While the first two editions of How Cool Brands Stay Hot focused exclusively on Generation Y (Millennials), this fully revised third edition looks at both Generations Y and Z. Using new market research to map and quantify the spending power of Generation Z, branding experts Joeri Van den Bergh and Mattias Behrer provide hard evidence on the impact of this generation and suggest ways to market effectively to them.
The book reveals how Millennials think, feel, and behave, and discusses how recent developments such as the recession, mobile marketing and purchasing, and the adaptation and evolution of social media, have impacted Generation Y. All the chapters offer new case studies and interviews, from companies such as H&M, Forever 21, and Converse, as well as updated facts, figures, and research.
|Publisher:||Kogan Page, Ltd|
|Edition description:||Third Edition|
|Product dimensions:||6.00(w) x 9.00(h) x 0.80(d)|
About the Author
Joeri Van den Bergh is co-founder and managing partner of InSites Consulting where he focuses on marketing, branding, and advertising for youth. Prior to that, he was a senior research manager at Vlerick Leuven Gent Management School where he managed a team of marketing researchers.
Mattias Behrer is CEO of Dentsu Aegis, Sweden, a multinational media and digital marketing communications company. He previously worked for ten years with Viacom where he combined general management for Viacom’s portfolio of youth and entertainment brands in northern and central Europe with heading up MTV’s international consumer marketing and branding operations. Prior to this Behrer had different management positions at the international Marketing Department of H&M. He also worked as Global Brand Manager for DeLaval (Tetra Laval Group).
Table of Contents
List of Figures
List of Tables
What's new in this edition?
01 Defining Generation Y
X, Y, Z: what’s next?
The Millennial consumer in the United States
A cause without rebels: the new parent-child paradigm
Insane in the brain: teenage neurology
A fragmented world
Crowd-sourcing and co-creation
A soap called 'ME': youth’s new narcissism
Millennial myths: debunking conceptions of Gen Y
02 Developing a brand model for the new consumer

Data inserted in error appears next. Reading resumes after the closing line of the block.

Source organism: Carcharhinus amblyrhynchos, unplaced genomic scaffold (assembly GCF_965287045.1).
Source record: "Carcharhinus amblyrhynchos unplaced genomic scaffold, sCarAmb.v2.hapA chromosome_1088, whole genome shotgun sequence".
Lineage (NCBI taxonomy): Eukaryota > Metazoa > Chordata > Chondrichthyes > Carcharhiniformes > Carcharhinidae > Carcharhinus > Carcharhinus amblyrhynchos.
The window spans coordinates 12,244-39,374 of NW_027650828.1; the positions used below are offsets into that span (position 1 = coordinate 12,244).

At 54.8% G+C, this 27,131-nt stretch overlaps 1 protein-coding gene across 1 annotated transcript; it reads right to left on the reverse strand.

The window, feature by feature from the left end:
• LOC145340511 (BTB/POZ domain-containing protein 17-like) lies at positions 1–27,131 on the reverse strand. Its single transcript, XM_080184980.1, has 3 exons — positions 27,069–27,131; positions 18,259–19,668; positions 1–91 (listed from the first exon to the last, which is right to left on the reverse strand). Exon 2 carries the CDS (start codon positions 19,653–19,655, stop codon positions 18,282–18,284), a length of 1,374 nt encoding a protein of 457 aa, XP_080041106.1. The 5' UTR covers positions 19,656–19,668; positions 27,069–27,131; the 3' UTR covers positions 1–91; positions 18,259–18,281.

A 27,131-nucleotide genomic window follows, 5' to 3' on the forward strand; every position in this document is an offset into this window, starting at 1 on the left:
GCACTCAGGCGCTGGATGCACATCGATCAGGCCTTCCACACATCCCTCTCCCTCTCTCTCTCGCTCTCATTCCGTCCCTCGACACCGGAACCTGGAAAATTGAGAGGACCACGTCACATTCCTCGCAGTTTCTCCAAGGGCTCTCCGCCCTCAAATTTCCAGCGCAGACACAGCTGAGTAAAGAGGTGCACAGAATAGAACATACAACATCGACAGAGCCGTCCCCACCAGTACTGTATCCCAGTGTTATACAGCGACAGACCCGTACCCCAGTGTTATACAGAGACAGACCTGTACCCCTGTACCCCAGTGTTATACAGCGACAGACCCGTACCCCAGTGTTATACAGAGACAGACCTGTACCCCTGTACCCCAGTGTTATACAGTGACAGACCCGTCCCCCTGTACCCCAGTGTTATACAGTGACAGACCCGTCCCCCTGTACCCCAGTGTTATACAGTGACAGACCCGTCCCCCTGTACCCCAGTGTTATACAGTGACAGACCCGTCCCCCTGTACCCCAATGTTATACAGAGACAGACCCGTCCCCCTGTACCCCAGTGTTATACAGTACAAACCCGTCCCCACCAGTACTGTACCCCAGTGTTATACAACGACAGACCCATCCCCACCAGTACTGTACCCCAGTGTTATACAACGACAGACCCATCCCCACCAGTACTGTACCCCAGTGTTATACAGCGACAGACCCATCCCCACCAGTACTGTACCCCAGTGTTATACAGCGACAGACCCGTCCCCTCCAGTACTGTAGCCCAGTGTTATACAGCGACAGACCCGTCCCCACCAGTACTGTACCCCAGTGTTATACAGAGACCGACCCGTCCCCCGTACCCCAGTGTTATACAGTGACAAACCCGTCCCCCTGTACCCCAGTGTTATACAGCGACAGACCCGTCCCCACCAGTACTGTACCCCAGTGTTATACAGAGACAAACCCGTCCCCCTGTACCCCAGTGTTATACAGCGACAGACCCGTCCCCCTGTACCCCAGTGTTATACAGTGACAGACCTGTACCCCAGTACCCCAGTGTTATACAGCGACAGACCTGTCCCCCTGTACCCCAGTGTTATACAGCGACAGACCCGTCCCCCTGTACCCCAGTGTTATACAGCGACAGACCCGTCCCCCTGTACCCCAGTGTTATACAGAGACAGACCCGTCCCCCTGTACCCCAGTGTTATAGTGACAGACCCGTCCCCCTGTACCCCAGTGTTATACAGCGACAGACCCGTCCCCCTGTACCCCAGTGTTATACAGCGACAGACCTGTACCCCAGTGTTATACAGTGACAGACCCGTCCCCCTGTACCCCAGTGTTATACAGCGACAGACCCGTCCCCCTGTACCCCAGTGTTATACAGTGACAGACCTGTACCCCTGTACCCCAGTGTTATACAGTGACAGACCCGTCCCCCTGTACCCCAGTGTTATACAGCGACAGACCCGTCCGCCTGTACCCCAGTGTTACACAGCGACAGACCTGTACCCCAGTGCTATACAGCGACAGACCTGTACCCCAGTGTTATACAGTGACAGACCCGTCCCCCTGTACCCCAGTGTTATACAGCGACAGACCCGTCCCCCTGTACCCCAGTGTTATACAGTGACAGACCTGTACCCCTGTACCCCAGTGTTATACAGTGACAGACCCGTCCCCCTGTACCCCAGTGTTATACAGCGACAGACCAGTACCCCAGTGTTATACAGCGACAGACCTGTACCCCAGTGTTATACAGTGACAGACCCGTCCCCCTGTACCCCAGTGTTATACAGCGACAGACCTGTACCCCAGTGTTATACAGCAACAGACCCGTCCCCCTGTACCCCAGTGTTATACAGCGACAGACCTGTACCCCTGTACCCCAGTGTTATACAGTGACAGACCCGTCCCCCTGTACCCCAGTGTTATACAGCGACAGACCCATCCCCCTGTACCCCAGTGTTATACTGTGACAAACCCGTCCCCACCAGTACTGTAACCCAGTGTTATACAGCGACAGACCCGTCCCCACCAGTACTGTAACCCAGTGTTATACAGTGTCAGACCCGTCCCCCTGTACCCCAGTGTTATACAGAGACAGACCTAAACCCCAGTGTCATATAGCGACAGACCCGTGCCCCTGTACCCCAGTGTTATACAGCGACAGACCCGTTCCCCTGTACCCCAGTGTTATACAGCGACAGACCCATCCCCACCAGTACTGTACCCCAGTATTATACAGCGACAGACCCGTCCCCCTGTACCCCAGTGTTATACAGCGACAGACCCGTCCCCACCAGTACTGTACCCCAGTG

The power of word-of-mouth
The research base: 5,000 brand stories can't be wrong
The five success factors of Gen Y brands
CRUSH into practice: two case studies
03 What cool means to brands
Gen Y’s definition of 'cool'
The magic cool formula
Not all categories are equally cool
How to make your brand cool
Is Gen Y loyal to cool brands?
How to find out what's cool
Peter Pandemonium: adults' desire to stay young and cool
04 The real thing: brand authenticity
The roots of real: why brand authenticity is the 'in' thing
True tales and crafted cult: how brands portray authenticity
The first, the last, my everything: using indicators of origin
Irony killed authenticity: Gen Y's perception of authentic claims
How Gen Y values honesty
Chipotle Mexican Grill: cultivating fast food with integrity
05 We all want unique brands
How unique is your unique selling proposition?
Love is a battlefield: identifying market drivers
Brand mascots, somatic markers and memes
06 Self-identification with the brand
A quest called tribe: teens' search for a fitting lifestyle
Getting closer to youth
Global citizens with a local identity
Gen Y's favoured brand personalities
Subcultures moving online: Reddit, Tumblr and fandoms
07 Happiness: Gen Y's adoration for branded emotions
We think less than we think: the central role of emotions
You're not the only one with mixed emotions: emotions related to brands
How brands can tap into emotions
Hijacks, hate and videotapes: when negative buzz takes over
Don't worry, be happy: arousing happiness through experiences
Magic moments: brand activation and the gamification of marketing
Magic spaces: pop-up stores
Coca-Cola’s focus on happiness
08 Generation Z
Is Gen Z ready for the world?
The fully digitalized generation
Generation Z's influence on parents' purchases
The snappy generation
Dreaming of a better world
Gen Z entrepreneurs want to make it
We are perfectly imperfect